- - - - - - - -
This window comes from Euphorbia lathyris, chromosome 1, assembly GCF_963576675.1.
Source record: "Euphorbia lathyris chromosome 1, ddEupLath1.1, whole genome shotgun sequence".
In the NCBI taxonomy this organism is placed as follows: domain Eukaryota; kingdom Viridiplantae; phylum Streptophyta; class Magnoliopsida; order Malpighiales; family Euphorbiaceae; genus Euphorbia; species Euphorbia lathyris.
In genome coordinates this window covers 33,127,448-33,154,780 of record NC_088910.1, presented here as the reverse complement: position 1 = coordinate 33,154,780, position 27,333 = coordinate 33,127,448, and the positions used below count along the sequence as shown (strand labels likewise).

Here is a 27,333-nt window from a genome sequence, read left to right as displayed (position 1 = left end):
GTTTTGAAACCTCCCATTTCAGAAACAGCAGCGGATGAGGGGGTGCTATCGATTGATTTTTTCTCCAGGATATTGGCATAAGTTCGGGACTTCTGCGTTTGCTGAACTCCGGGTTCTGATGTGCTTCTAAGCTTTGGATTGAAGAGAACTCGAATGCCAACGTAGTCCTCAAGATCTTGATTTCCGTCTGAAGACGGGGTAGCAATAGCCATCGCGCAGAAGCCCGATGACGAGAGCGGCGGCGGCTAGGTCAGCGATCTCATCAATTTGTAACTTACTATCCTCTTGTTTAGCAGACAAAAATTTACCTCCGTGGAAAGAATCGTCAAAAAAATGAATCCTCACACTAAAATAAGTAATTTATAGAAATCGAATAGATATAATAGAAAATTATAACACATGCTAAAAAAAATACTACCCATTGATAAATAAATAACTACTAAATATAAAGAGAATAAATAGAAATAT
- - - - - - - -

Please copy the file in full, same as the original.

This window comes from Euphorbia lathyris, chromosome 1, assembly GCF_963576675.1.
Source record: "Euphorbia lathyris chromosome 1, ddEupLath1.1, whole genome shotgun sequence".
In the NCBI taxonomy this organism is placed as follows: domain Eukaryota; kingdom Viridiplantae; phylum Streptophyta; class Magnoliopsida; order Malpighiales; family Euphorbiaceae; genus Euphorbia; species Euphorbia lathyris.
In genome coordinates this window covers 33,127,448-33,154,780 of record NC_088910.1, presented here as the reverse complement: position 1 = coordinate 33,154,780, position 27,333 = coordinate 33,127,448, and the positions used below count along the sequence as shown (strand labels likewise).

Here is a 27,333-nt window from a genome sequence, read left to right as displayed (position 1 = left end):
GTTTTGAAACCTCCCATTTCAGAAACAGCAGCGGATGAGGGGGTGCTATCGATTGATTTTTTCTCCAGGATATTGGCATAAGTTCGGGACTTCTGCGTTTGCTGAACTCCGGGTTCTGATGTGCTTCTAAGCTTTGGATTGAAGAGAACTCGAATGCCAACGTAGTCCTCAAGATCTTGATTTCCGTCTGAAGACGGGGTAGCAATAGCCATCGCGCAGAAGCCCGATGACGAGAGCGGCGGCGGCTAGGTCAGCGATCTCATCAATTTGTAACTTACTATCCTCTTGTTTAGCAGACAAAAATTTACCTCCGTGGAAAGAATCGTCAAAAAAATGAATCCTCACACTAAAATAAGTAATTTATAGAAATCGAATAGATATAATAGAAAATTATAACACATGCTAAAAAAAATACTACCCATTGATAAATAAATAACTACTAAATATAAAGAGAATAAATAGAAATAT